I text a lot. I text more than most people do, I am sure. Well, maybe not. I do not text during the day, at least Monday through Friday, as I am at work. But I do text a lot in the evenings and on the weekends. (OK, I cannot say that I do not text at work sometimes. There have been the occasional text messages that come in that I have to reply to. But those are only for emergencies only.) I rack up about 5,000 to 10,000 text messages sent and received a month. That number was higher when I was a server, of course, as I was only working a couple days a week.
The majority of my text messaging comes from Twitter these days. I send more text messages to social media sites than I do people it seems. Not to mention the number of people that I receive text message alerts from when he or she Tweets. Yeah, maybe Twitter can start paying my outrageous cell phone bill. (I have unlimited text messages, don’t worry.)
I have actually written several posts about texting. I wrote one a while back that discussed a girl that had run up an insane bill (she was very young, under eighteen for sure) and how her parents reacted to it. I also wrote a post, quite recently actually, about a girl that fell into a manhole in New York City while she was walking and texting.
But the reason that I am here today is to discuss the art of texting and driving. New York, of all places, is saying that they have proof that texting while you are behind the wheel is dangerous. They stated in a recently research study that you are 23 times more at risk of getting into an accident if you are texting while you are driving. That number, to me, is actually quite low. I cannot believe that it only goes up 23%.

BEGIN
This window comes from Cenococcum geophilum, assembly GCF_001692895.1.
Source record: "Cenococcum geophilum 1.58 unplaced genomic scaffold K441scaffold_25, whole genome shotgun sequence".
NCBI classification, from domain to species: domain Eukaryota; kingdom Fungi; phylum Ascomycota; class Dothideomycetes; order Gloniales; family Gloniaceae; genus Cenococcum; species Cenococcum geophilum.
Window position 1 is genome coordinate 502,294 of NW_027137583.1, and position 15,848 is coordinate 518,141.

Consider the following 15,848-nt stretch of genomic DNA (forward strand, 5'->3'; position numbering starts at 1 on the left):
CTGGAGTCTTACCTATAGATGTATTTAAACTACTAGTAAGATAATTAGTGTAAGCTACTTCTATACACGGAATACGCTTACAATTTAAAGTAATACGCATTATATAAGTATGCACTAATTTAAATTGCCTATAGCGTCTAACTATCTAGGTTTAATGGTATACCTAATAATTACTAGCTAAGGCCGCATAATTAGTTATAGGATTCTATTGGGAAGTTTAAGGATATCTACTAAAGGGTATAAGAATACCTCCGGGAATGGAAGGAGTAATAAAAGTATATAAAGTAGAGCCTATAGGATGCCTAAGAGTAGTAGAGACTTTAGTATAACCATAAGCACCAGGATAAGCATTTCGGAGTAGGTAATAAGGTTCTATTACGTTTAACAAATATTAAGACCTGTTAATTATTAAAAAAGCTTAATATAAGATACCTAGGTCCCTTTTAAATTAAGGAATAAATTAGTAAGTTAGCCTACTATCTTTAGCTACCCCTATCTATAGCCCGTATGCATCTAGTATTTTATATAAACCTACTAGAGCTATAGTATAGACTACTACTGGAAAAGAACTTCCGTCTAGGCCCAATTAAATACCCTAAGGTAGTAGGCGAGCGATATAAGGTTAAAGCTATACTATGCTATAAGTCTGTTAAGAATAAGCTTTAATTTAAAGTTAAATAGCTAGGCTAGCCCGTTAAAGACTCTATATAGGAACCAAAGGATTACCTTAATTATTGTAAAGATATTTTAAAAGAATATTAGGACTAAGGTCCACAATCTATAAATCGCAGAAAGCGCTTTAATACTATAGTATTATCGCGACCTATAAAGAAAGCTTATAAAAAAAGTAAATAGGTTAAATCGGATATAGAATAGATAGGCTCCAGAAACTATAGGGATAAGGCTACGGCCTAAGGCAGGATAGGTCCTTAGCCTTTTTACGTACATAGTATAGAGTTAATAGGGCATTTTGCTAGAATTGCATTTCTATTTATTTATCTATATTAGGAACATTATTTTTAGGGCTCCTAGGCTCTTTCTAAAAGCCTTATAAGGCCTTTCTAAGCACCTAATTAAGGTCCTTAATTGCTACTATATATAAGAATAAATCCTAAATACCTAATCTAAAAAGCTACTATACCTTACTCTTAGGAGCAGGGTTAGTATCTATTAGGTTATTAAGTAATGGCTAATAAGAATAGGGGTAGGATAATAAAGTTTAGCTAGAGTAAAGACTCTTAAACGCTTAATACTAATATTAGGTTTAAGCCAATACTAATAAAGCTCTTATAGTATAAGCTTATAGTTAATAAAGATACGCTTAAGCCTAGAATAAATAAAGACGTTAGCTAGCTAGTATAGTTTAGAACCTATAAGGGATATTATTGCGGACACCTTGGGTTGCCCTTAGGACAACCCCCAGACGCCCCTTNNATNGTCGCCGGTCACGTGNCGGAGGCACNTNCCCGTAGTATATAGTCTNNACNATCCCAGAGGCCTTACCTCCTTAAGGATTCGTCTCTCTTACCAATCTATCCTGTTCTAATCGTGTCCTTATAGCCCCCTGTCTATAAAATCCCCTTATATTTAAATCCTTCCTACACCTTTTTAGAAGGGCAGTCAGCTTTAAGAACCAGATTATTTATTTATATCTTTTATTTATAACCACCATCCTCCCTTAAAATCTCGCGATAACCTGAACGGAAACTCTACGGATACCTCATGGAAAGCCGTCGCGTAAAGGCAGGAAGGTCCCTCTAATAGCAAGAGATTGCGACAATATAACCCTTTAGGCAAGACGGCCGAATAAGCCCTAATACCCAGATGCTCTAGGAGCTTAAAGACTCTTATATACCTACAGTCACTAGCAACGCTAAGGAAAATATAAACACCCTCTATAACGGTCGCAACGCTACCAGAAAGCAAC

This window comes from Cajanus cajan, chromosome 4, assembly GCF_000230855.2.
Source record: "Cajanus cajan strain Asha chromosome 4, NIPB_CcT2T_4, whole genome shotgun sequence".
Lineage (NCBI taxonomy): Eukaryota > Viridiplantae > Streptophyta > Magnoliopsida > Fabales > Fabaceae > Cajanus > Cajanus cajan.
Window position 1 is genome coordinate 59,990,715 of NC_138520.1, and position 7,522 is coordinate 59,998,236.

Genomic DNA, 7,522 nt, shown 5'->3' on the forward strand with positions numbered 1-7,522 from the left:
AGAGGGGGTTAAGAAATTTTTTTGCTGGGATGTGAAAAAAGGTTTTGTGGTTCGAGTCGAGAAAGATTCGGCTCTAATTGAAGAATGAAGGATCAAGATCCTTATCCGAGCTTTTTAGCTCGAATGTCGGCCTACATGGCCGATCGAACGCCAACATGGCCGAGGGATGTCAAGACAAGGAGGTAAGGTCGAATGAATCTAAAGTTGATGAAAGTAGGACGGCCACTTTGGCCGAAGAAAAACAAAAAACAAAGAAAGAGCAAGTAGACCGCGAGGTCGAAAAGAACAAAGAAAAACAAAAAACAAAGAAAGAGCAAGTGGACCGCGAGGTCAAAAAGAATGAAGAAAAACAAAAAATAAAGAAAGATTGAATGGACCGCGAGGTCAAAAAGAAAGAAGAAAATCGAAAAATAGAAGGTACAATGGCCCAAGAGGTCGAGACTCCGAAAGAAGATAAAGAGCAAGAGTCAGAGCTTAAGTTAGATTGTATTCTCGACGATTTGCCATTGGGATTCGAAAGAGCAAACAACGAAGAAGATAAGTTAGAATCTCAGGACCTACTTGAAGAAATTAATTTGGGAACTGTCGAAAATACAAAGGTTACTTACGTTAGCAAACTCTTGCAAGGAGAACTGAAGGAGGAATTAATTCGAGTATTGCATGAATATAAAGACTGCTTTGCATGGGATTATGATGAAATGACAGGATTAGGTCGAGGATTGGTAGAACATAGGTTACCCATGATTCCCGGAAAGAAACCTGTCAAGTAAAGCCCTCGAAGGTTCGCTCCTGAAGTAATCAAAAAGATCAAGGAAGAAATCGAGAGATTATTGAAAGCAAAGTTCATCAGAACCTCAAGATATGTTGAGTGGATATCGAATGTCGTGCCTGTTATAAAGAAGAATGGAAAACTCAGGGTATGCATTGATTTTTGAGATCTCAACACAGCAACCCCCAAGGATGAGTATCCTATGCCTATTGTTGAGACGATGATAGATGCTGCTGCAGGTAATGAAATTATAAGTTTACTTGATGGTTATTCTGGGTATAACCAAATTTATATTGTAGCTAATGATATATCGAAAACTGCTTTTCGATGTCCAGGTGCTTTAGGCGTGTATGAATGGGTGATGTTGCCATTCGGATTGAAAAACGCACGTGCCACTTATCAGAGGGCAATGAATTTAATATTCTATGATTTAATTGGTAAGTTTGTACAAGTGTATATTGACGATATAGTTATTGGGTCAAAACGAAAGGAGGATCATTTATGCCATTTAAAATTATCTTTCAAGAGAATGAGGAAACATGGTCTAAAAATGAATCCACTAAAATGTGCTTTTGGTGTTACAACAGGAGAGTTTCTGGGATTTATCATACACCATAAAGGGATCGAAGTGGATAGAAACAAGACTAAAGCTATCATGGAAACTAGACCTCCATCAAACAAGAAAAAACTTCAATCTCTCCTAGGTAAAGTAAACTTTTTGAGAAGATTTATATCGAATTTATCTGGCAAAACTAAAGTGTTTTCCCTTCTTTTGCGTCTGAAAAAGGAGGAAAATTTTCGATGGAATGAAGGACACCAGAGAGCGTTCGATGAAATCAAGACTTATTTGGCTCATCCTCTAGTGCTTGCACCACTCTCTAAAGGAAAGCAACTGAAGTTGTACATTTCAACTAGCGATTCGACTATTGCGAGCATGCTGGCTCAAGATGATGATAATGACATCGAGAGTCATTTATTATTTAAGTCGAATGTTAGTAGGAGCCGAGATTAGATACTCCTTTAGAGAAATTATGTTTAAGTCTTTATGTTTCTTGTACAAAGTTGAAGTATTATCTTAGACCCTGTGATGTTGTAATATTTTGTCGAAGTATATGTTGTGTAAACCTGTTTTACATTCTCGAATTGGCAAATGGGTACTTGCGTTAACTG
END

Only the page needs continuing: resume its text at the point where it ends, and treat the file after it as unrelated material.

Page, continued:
But the state of New York is also trying to push for this to against the law. They are saying that if the state begins to enforce this as being something not to take lightly, that in turn they would see a decrease in not only crashes, but deaths as well. (Of course if you believe that you die when you die, like most of us do, then no matter what the law is it will not matter when we go.) They also say that this is something that can easily be monitored and tracked. Huh? Really? I want to know how.
How in the world are you going to tell me that you can tell when I am texting and driving? Outside of the fact that nearly every teenager that has a cell phone can text without even looking at his or her phone, and the fact that I can type faster than most of you out there reading this right now, you mean to tell me you can track my texting while I am driving? I want to see it. Prove it. Pull me over. Now, granted, I believe that you could see me if you were sitting in the car beside me, but that is about it. What if I am looking at my GPS driving to get to my next destination? Or what if I am checking the weather reports because there is a tornado warning and I am scared for my family at home? Or are those going to be illegal as well?
The more and more people that get cell phones, and the more and more people that text their fingers away, the more you are going to see this becoming an issue. There is no way to stop it, and I will be surprised to see any state make this an official law. Of course, there already may be states that have made this a law, but I will not listen. I am going to text when I want whether I am driving or not. I have not wrecked (knock on wood) nor even been close (still knocking) since the day I turned sixteen and began my text message career. I am just as safe driving while texting as the guys that leave the bar every night at 3 A.M. who have had one too many are. How about the police focus their efforts on something a little more meaningful, huh?